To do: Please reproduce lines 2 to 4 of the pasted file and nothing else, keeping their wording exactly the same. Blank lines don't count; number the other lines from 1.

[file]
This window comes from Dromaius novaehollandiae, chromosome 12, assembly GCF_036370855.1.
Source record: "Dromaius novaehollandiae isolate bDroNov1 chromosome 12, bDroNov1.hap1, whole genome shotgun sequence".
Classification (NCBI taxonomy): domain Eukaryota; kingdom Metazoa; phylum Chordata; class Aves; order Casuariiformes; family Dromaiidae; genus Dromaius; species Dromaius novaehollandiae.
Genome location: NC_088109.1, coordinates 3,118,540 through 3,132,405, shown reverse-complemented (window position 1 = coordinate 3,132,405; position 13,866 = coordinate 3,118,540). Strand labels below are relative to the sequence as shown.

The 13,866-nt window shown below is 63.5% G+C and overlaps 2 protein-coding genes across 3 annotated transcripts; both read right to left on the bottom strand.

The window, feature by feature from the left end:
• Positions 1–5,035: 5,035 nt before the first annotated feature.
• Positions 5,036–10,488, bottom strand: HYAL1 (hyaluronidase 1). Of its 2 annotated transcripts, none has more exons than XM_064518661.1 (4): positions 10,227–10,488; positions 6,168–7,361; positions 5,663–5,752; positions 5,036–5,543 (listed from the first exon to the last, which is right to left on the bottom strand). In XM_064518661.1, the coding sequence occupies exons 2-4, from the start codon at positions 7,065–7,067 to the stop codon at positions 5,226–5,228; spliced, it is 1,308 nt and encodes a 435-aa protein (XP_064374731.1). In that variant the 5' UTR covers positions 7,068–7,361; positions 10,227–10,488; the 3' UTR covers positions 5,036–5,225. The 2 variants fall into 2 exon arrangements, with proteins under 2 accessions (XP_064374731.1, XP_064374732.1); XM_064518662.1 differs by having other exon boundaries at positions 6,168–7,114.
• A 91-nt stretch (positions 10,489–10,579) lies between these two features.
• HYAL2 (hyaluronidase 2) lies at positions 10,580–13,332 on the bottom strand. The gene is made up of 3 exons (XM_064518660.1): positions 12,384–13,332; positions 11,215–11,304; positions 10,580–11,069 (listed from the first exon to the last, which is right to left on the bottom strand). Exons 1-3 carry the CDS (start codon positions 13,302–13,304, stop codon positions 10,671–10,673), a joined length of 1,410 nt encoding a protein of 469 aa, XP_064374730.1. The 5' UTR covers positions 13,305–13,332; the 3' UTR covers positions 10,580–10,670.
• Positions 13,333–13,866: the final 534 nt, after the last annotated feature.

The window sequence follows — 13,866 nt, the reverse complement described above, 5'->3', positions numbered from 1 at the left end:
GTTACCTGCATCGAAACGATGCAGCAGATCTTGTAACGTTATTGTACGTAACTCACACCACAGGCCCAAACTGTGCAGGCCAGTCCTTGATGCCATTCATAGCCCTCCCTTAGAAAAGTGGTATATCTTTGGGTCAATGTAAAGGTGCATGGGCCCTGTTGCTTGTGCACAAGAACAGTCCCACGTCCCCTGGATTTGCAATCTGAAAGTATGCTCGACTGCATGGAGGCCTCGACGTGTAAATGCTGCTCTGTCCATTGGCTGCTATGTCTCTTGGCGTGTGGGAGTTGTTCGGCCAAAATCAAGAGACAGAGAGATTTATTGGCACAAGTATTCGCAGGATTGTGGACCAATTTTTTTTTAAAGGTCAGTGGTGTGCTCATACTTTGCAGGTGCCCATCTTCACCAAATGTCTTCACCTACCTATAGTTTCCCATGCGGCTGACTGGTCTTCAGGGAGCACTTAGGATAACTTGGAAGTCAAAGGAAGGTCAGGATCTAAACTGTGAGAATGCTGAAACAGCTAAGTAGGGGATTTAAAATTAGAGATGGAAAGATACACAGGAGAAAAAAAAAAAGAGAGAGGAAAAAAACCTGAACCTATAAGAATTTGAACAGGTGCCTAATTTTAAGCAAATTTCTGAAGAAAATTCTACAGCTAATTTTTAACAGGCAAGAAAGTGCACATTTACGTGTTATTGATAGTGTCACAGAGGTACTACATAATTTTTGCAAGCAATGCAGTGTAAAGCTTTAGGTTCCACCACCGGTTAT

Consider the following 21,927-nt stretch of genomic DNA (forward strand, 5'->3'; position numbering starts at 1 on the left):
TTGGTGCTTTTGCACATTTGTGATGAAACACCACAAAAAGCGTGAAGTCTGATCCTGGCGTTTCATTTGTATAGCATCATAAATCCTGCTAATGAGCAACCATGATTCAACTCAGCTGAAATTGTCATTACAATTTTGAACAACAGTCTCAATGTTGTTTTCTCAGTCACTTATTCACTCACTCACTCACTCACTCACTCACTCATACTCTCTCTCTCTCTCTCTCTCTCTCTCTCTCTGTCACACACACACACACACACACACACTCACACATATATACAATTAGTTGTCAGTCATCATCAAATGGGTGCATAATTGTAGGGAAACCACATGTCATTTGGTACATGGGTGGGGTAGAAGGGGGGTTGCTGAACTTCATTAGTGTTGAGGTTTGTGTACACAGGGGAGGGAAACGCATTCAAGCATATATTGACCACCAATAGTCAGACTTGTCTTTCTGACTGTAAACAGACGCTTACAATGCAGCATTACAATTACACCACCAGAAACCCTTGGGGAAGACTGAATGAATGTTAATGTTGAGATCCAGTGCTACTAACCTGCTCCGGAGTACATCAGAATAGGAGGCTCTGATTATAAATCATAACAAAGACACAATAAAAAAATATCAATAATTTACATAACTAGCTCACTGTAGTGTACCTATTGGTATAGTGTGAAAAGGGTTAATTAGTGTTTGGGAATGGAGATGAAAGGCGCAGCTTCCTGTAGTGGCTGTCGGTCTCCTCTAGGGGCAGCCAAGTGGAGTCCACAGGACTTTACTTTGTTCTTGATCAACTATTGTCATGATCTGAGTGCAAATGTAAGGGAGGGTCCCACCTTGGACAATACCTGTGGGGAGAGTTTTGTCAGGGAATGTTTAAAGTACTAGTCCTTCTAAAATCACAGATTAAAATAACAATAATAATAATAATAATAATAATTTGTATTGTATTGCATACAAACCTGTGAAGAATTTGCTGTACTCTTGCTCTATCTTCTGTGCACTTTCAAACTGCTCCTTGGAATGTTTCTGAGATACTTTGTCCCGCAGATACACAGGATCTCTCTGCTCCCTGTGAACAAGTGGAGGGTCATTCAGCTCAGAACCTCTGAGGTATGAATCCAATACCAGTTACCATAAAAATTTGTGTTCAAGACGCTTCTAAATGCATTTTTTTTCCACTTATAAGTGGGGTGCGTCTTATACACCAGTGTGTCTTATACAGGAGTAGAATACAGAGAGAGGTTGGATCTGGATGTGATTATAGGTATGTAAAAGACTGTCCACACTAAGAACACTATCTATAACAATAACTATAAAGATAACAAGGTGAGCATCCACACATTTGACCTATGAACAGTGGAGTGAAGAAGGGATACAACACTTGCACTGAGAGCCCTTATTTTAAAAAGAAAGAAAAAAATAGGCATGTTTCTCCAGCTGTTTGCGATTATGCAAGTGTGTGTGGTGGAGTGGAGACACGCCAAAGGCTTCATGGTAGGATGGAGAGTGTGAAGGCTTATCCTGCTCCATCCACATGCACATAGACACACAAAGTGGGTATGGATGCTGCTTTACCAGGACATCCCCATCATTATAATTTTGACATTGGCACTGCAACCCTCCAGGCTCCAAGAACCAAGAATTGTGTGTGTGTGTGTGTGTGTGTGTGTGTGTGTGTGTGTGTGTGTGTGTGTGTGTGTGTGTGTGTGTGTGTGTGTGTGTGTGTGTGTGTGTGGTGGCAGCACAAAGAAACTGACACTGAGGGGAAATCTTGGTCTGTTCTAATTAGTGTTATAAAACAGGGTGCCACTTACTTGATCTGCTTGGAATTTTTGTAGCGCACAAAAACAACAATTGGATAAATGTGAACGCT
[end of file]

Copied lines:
Source record: "Dromaius novaehollandiae isolate bDroNov1 chromosome 12, bDroNov1.hap1, whole genome shotgun sequence".
Classification (NCBI taxonomy): domain Eukaryota; kingdom Metazoa; phylum Chordata; class Aves; order Casuariiformes; family Dromaiidae; genus Dromaius; species Dromaius novaehollandiae.
Genome location: NC_088109.1, coordinates 3,118,540 through 3,132,405, shown reverse-complemented (window position 1 = coordinate 3,132,405; position 13,866 = coordinate 3,118,540). Strand labels below are relative to the sequence as shown.